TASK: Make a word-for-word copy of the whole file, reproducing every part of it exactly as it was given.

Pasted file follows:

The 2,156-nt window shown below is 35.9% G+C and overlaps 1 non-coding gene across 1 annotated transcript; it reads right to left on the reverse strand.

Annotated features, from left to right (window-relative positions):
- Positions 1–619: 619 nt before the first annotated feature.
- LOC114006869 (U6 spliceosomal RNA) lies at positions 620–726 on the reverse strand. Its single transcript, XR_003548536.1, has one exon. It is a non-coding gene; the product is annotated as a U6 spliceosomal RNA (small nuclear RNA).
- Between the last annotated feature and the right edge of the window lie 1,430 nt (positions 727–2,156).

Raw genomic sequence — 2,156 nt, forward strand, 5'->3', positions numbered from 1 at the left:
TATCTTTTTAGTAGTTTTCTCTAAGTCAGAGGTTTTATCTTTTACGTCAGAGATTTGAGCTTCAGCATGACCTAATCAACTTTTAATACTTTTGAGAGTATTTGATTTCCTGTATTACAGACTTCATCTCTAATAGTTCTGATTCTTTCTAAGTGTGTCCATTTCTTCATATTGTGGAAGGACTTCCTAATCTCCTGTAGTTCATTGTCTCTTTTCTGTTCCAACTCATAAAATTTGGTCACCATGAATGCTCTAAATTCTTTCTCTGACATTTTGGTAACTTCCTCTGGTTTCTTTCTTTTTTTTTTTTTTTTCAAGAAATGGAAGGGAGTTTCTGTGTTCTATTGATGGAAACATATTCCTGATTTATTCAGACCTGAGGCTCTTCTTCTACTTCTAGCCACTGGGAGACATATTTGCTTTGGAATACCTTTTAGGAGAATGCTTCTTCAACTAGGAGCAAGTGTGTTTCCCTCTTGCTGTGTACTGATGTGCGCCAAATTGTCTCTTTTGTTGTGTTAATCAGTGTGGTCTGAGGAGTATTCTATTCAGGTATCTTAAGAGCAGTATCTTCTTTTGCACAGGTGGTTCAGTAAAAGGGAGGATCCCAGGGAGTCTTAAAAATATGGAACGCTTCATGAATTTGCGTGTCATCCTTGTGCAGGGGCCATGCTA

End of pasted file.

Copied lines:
The 2,156-nt window shown below is 35.9% G+C and overlaps 1 non-coding gene across 1 annotated transcript; it reads right to left on the reverse strand.

Annotated features, from left to right (window-relative positions):
- Positions 1–619: 619 nt before the first annotated feature.
- LOC114006869 (U6 spliceosomal RNA) lies at positions 620–726 on the reverse strand. Its single transcript, XR_003548536.1, has one exon. It is a non-coding gene; the product is annotated as a U6 spliceosomal RNA (small nuclear RNA).
- Between the last annotated feature and the right edge of the window lie 1,430 nt (positions 727–2,156).

Raw genomic sequence — 2,156 nt, forward strand, 5'->3', positions numbered from 1 at the left:
TATCTTTTTAGTAGTTTTCTCTAAGTCAGAGGTTTTATCTTTTACGTCAGAGATTTGAGCTTCAGCATGACCTAATCAACTTTTAATACTTTTGAGAGTATTTGATTTCCTGTATTACAGACTTCATCTCTAATAGTTCTGATTCTTTCTAAGTGTGTCCATTTCTTCATATTGTGGAAGGACTTCCTAATCTCCTGTAGTTCATTGTCTCTTTTCTGTTCCAACTCATAAAATTTGGTCACCATGAATGCTCTAAATTCTTTCTCTGACATTTTGGTAACTTCCTCTGGTTTCTTTCTTTTTTTTTTTTTTTTCAAGAAATGGAAGGGAGTTTCTGTGTTCTATTGATGGAAACATATTCCTGATTTATTCAGACCTGAGGCTCTTCTTCTACTTCTAGCCACTGGGAGACATATTTGCTTTGGAATACCTTTTAGGAGAATGCTTCTTCAACTAGGAGCAAGTGTGTTTCCCTCTTGCTGTGTACTGATGTGCGCCAAATTGTCTCTTTTGTTGTGTTAATCAGTGTGGTCTGAGGAGTATTCTATTCAGGTATCTTAAGAGCAGTATCTTCTTTTGCACAGGTGGTTCAGTAAAAGGGAGGATCCCAGGGAGTCTTAAAAATATGGAACGCTTCATGAATTTGCGTGTCATCCTTGTGCAGGGGCCATGCTA